‘Atypical’ Is The Most Relatable And Complex Depiction Of Autism I’ve Seen

Netflix's new series showed, finally, it's ok to be who I am.


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I’ve spent my whole life looking to TV and film characters in order to learn how to function in the world.

Cher from Clueless taught me you shouldn’t have a fringe, because then you can sweep your hair back in one sensual, swift movement. Angela from My So Called Life showed me how feeling lots of feelings and having lots of thoughts while wearing crushed velvet might be ok. Dorothy Shaw in Gentlemen Prefer Blondes reminded me that being smart and strong and not blonde could be a desirable thing. Buffy the Vampire Slayer taught me that it’s possible to have friends and fight your demons at the same time.

But watching Netflix’s new series Atypical was a whole new experience because, finally, it showed it was ok to be who I am.

Depictions of autism over the years have been limited. Rain Man (spoiler alert, even though you’ve had 29 years to watch it) ends up back at the institution. I love Sesame Street’s recent autistic addition, Julia, but she’s a Muppet. Literally. It’s long been theorised that Sheldon from The Big Bang Theory could be autistic, but he’s not ‘out’ about it. Being ‘out’ about autism is a whole different thing from it being insinuated.

While the series has faced criticism — particularly for its lack of representation behind-the-scenes — Atypical’s exploration of the condition felt more deep and complex than anything I’d seen before. The show creates a world where autism doesn’t stand alone as something to be overcome, or result in a quick bus trip back to the institution. Instead, it’s a part of life. No character (written by How I Met Your Mother’s Robia Rashid) is left untouched when it comes to the difficulties of navigating social interaction, expectations, feelings and needs.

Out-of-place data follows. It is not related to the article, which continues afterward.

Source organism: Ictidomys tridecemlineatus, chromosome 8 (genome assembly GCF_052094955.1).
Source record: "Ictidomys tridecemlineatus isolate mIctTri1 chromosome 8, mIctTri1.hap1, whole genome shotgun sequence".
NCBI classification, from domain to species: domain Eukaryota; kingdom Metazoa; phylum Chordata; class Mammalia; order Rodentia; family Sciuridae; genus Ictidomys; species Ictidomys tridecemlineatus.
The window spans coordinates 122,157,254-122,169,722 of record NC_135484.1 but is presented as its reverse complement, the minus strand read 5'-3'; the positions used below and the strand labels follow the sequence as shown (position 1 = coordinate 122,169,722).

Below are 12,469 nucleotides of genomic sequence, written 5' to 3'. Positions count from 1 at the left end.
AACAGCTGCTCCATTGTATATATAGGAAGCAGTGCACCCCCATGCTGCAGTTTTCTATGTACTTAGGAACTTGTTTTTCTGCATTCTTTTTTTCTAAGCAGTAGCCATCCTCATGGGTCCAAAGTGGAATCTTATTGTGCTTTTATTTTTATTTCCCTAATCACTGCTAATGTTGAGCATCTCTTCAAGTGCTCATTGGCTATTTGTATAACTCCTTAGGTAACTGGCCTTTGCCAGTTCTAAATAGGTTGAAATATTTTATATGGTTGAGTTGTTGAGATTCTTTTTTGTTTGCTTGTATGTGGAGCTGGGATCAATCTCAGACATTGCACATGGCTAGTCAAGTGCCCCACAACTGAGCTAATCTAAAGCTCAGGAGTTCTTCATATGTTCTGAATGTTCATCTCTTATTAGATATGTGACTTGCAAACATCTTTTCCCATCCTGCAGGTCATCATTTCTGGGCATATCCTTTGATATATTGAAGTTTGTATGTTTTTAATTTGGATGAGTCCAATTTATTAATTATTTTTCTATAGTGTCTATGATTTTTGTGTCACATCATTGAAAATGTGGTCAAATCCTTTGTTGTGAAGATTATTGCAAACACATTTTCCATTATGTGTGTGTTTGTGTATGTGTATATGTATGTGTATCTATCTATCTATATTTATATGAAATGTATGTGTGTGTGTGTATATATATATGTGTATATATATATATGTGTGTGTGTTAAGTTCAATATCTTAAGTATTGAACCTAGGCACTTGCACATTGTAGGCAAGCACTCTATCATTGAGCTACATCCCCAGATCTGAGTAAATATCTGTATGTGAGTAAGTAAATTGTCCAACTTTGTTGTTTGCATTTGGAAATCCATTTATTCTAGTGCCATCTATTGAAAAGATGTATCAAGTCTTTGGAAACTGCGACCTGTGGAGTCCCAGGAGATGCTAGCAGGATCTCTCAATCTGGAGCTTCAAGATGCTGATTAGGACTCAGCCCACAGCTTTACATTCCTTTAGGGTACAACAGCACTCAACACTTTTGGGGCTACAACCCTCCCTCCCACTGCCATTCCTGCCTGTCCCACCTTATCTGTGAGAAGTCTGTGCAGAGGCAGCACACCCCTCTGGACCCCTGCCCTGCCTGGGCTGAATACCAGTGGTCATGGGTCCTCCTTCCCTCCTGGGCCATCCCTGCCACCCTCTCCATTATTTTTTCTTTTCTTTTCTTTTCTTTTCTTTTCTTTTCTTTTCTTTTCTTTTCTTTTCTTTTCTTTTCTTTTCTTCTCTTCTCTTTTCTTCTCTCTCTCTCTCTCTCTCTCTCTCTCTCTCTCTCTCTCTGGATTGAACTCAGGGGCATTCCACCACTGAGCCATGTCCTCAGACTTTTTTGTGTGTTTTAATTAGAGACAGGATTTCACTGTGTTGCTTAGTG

“I Feel Lots Of Empathy… Maybe Even More Than Neurotypicals”

Sam — an 18 year old on the autism spectrum, played with earnestness and sensitivity by Keir Gilchrist — is an Antarctica- and penguin-loving kid doing what he can to survive high school, family and therapy. Actually ‘Antarctica- and penguin-loving’ is an understatement. Sam’s relationship with these thing is what enables him to make sense of his surroundings and the people he encounters.

Atypical’s biggest strength may be the way Sam’s Antartica-related thoughts frame each episode. “Twiddle, which is what I call my self-stimulatory behaviour, is when I flick a pencil against a rubber band at a certain frequency and think about all the things I can never do,” he says. “Like, research penguins in Antarctica or have a girlfriend. I don’t know. I’d like to go to Antarctica. It’s quiet there. Except in the rookeries where the penguins breed. Those aren’t quiet! No sir.”

“People think autistic people don’t have empathy, but that’s not true. Sometimes I can’t tell if someone’s upset but, once I know, I feel lots of empathy… maybe even more than neurotypicals.”

Atypical’s co-producer, Jennifer Jason Leigh, also offers a squirm-in-your-seat portrayal of Elsa, the martyr-mum. She spends a lot of time baking and railing against suggestions made by her son’s pastel-clad therapist, Julia (Amy Okuda).